There’s small and then there’s just tiny.
New York City in particular is renowned for its 8 million-plus population who reside in super, super small spaces (and many are proud of it!). Other large cities, such as San Francisco, Tokyo and Hong Kong have already offered micro units (Mid-size cities and towns may soon follow).
But just how much smaller are New Yorkers willing to go, in the face of an anticipated population rise and increasing rent costs? It turns out quite a bit; a pilot program is already underway to develop not only tolerable, but comfortable dwellings (from 370 square feet to 250 square feet!-This would overturn a previous building requirement of at least 400 square feet for all new apartments).
The teeny-tiny places are geared toward young singles, cash-poor and empty nesters who just can’t afford the highest rents in the country.
A fully furnished 325-square-foot studio apartment is currently on display at the Museum of the City of New York; it features many space-saving designs: A bed that folds out over a couch, a fold-out dinette table tucked under the kitchen counter, and a mini-refrigerator/freezer, among other cool, state-of-the-art things.
The average rental price isn’t tiny, however; a micro unit is expected to go for $2,000 (!) a month (the average market-value monthly rent for a studio apartment).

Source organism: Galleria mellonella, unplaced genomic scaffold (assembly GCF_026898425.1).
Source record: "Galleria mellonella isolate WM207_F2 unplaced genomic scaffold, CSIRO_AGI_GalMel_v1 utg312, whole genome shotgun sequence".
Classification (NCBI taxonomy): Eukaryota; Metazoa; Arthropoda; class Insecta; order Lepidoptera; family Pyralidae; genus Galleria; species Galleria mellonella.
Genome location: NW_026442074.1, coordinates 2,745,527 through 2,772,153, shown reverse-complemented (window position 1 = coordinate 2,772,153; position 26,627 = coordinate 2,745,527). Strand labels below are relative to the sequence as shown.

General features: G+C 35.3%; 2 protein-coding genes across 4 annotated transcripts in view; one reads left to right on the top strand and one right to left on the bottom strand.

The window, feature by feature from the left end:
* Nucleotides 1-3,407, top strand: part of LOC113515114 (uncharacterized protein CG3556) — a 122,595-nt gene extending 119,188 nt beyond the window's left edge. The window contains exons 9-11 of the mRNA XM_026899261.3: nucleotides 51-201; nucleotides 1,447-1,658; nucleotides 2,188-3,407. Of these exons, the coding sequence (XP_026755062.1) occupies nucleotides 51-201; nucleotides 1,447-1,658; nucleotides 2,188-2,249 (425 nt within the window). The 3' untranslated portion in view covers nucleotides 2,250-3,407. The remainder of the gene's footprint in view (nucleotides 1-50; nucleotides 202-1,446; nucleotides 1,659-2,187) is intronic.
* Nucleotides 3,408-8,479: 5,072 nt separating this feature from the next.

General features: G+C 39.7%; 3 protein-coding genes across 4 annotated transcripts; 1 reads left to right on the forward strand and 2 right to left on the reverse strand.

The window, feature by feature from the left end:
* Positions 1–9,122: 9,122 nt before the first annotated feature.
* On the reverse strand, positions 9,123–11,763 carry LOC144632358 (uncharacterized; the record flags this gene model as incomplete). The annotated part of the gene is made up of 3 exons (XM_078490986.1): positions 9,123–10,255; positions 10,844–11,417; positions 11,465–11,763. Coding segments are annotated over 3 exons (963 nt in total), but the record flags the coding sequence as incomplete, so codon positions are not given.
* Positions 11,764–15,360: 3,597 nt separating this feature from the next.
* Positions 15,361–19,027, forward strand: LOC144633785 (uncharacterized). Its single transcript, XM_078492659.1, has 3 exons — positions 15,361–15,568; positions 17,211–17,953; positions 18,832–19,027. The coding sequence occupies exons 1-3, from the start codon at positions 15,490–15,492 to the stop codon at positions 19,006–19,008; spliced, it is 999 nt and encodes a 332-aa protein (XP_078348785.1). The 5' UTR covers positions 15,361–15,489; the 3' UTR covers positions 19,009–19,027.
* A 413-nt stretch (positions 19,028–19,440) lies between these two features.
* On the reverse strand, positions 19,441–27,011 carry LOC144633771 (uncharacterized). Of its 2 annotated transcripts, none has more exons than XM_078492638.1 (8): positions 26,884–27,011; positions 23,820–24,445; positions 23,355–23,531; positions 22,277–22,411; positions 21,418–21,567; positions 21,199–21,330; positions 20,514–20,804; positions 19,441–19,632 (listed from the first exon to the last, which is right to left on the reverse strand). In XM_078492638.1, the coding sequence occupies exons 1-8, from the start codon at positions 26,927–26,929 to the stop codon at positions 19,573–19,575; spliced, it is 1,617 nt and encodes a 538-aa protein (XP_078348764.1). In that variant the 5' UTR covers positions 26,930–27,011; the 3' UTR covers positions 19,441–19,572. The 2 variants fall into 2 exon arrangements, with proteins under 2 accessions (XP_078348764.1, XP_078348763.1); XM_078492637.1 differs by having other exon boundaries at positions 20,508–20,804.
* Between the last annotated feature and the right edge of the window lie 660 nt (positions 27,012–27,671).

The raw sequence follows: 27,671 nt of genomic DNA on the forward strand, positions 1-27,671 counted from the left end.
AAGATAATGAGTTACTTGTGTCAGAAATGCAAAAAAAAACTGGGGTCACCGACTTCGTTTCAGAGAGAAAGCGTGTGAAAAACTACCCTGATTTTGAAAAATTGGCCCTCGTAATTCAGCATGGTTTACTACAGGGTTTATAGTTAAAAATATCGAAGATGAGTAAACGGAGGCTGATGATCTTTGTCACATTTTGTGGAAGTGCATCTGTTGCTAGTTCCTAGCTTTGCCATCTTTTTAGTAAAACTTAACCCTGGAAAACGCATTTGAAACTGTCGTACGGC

Source: “ Micro Units”-Associated Press-Jan. 27, 2013
Adding Space to Your Place (No Matter Where You Live)
Here’s a paint tip from design expert Courtney Price: “When rooms open to one another, avoid choosing radically different colors, or the space will look choppy and small.” And if it’s small already, who needs that, right?
Source: “23 expert tips for choosing and using livable colors”-Home/advice section, Better Homes and Gardens, Feb. 2013
Consider using a round table instead of the usual square one; not only do they give extra space, they also allow better room flow and more people can be seated around them, according to designer and photo stylist Rachel Cleaveland Riedy.
Additional Tips-”Pieces with clean lines, tailored upholstery and exposed legs have less visual heft than chunky, fluffy or skirted ones. Keep in mind that a sofa or chair will seem bigger in a room than it does in a massive store.”
Source: “Perfect Paring” by Jody Garlock-Better Homes and Gardens, Jan. 2011
Did You Know That.....
Dual-purpose furniture has actually been made for centuries? Even by the 1700s, there were chairs with large, round backs that could flip down on the tops of the arms to "create" a table. Other chairs could be flipped over to create library "steps." By the 1800s, there were new kinds of springs and hinges that made it possible to produce flip-down beds that could be stored in closets and card tables with hidden pull-out leaves that could convert into a dining table.
Source: "Collectors seek dual-purpose furniture" by Terry Kovel, Antiques & Collecting-Cowles Syndicate Inc.-April 15, 2012